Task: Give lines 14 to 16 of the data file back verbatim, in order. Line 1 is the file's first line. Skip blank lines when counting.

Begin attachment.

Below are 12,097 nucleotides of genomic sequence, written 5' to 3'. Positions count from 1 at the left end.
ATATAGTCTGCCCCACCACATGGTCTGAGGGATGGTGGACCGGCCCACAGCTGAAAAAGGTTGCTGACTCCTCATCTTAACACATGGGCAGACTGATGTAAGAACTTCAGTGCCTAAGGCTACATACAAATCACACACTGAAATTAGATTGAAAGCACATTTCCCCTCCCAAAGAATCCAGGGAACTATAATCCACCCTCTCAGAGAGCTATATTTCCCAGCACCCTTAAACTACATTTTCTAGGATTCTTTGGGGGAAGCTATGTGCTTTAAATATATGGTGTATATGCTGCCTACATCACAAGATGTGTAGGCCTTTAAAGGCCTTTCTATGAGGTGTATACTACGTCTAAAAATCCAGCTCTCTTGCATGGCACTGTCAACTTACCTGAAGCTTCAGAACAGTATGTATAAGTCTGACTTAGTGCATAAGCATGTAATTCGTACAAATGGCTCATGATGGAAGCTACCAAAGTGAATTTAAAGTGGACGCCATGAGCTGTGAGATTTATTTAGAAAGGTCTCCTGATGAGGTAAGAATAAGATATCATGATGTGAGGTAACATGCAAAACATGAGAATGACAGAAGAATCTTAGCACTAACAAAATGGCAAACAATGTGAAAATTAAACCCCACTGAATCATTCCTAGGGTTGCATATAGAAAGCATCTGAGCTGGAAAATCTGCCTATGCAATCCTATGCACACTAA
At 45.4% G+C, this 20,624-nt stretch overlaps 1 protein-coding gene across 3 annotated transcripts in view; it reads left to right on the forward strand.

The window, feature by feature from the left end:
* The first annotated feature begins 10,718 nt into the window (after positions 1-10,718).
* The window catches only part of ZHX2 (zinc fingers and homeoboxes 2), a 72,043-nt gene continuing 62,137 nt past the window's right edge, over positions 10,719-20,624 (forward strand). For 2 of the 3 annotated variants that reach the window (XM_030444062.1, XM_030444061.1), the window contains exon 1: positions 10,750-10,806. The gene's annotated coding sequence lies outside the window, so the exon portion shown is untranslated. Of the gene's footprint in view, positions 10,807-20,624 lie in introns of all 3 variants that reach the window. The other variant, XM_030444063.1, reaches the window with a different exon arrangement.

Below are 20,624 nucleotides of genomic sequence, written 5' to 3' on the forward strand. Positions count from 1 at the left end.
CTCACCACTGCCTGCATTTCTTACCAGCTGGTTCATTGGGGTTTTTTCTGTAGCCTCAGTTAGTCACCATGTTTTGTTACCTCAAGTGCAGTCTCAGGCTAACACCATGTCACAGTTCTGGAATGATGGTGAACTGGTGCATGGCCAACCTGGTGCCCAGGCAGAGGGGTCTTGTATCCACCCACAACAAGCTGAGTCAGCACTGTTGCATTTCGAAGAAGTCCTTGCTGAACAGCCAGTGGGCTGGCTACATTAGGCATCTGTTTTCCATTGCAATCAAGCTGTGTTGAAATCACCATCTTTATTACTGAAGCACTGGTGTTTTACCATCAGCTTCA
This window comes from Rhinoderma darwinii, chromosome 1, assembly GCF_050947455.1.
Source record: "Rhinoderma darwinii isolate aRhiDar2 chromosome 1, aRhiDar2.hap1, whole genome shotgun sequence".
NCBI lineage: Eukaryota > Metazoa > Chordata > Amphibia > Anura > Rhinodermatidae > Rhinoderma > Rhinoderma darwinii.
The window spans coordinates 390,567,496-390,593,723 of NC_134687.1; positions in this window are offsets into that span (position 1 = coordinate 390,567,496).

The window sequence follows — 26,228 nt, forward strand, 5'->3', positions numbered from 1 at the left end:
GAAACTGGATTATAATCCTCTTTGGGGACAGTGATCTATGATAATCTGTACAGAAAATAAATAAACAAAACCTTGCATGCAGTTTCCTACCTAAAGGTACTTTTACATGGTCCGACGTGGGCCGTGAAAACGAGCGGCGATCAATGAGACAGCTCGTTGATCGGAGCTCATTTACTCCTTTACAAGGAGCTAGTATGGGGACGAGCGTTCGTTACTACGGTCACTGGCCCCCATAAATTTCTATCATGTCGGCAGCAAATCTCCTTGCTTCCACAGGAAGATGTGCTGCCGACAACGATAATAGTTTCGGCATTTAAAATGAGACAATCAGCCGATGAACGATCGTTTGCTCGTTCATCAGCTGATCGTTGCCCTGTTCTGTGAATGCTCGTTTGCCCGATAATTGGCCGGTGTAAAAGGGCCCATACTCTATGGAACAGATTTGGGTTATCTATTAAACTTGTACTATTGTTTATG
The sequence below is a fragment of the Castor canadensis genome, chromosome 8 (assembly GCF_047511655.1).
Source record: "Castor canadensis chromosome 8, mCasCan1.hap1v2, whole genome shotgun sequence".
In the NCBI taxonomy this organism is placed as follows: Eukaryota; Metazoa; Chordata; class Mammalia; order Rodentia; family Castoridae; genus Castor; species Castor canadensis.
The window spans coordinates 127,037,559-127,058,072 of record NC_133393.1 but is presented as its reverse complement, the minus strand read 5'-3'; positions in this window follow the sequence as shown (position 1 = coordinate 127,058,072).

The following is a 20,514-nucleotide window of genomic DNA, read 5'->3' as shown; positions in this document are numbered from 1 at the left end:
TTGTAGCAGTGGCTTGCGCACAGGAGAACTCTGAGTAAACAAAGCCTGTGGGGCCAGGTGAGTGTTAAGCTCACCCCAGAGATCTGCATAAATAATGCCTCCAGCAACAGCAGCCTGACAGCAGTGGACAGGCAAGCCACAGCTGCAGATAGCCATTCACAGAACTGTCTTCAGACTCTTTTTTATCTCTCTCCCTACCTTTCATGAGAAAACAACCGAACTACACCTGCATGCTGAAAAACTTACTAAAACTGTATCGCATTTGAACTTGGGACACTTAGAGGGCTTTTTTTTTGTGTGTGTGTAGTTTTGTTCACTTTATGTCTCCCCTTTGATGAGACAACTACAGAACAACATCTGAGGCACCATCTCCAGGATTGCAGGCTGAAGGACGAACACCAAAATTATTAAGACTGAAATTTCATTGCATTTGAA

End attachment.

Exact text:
GAAACTGGATTATAATCCTCTTTGGGGACAGTGATCTATGATAATCTGTACAGAAAATAAATAAACAAAACCTTGCATGCAGTTTCCTACCTAAAGGTACTTTTACATGGTCCGACGTGGGCCGTGAAAACGAGCGGCGATCAATGAGACAGCTCGTTGATCGGAGCTCATTTACTCCTTTACAAGGAGCTAGTATGGGGACGAGCGTTCGTTACTACGGTCACTGGCCCCCATAAATTTCTATCATGTCGGCAGCAAATCTCCTTGCTTCCACAGGAAGATGTGCTGCCGACAACGATAATAGTTTCGGCATTTAAAATGAGACAATCAGCCGATGAACGATCGTTTGCTCGTTCATCAGCTGATCGTTGCCCTGTTCTGTGAATGCTCGTTTGCCCGATAATTGGCCGGTGTAAAAGGGCCCATACTCTATGGAACAGATTTGGGTTATCTATTAAACTTGTACTATTGTTTATG
The sequence below is a fragment of the Castor canadensis genome, chromosome 8 (assembly GCF_047511655.1).
Source record: "Castor canadensis chromosome 8, mCasCan1.hap1v2, whole genome shotgun sequence".